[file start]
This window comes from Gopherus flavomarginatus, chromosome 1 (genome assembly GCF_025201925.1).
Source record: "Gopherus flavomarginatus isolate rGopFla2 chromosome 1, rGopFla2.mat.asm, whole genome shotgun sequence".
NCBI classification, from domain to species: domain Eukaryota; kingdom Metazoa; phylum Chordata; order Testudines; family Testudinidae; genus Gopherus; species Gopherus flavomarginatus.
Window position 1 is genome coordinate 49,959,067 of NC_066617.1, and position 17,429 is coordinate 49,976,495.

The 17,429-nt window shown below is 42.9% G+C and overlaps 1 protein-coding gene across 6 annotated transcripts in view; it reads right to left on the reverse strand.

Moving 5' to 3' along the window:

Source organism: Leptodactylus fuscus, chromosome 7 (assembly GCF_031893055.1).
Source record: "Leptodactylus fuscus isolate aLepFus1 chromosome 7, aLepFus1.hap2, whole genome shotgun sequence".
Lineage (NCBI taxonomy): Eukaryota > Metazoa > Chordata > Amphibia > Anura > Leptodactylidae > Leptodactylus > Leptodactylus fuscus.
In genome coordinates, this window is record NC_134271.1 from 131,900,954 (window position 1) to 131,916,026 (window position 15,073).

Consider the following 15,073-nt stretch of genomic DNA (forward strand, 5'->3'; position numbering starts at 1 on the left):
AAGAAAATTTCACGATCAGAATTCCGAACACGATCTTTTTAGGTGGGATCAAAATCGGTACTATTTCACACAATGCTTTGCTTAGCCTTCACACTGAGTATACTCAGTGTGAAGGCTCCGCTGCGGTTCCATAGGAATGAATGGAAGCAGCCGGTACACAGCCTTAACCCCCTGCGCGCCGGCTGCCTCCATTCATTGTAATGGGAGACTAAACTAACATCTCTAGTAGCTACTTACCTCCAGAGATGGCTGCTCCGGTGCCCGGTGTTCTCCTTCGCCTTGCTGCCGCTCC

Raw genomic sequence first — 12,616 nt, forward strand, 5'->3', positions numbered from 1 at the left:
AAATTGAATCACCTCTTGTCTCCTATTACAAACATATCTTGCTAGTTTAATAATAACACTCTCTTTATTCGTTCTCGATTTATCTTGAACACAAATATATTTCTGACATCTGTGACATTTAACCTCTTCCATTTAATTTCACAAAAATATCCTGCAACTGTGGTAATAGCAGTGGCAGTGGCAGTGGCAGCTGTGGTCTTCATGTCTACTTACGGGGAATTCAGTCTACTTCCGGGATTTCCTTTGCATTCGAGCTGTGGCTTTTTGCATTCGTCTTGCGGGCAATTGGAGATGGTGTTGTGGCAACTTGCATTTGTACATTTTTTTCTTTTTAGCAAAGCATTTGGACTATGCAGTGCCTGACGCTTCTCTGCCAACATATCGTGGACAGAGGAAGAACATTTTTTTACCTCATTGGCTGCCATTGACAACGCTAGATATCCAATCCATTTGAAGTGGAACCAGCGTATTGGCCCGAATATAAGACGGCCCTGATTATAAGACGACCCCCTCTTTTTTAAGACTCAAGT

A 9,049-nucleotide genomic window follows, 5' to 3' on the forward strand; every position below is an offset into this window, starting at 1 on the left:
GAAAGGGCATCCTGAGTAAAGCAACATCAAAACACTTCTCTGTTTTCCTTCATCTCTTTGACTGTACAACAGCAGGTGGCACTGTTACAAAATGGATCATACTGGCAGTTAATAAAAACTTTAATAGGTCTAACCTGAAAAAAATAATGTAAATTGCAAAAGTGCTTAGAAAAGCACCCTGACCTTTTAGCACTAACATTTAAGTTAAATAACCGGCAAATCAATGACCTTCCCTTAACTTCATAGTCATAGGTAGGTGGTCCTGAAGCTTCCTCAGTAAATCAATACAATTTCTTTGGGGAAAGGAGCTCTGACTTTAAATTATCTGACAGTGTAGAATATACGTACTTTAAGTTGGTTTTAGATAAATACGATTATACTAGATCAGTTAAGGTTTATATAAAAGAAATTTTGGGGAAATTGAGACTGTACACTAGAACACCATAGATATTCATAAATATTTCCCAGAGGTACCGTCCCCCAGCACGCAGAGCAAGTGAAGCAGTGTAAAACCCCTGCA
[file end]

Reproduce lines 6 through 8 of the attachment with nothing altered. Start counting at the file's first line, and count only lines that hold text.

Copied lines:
Moving 5' to 3' along the window:

Source organism: Leptodactylus fuscus, chromosome 7 (assembly GCF_031893055.1).
Source record: "Leptodactylus fuscus isolate aLepFus1 chromosome 7, aLepFus1.hap2, whole genome shotgun sequence".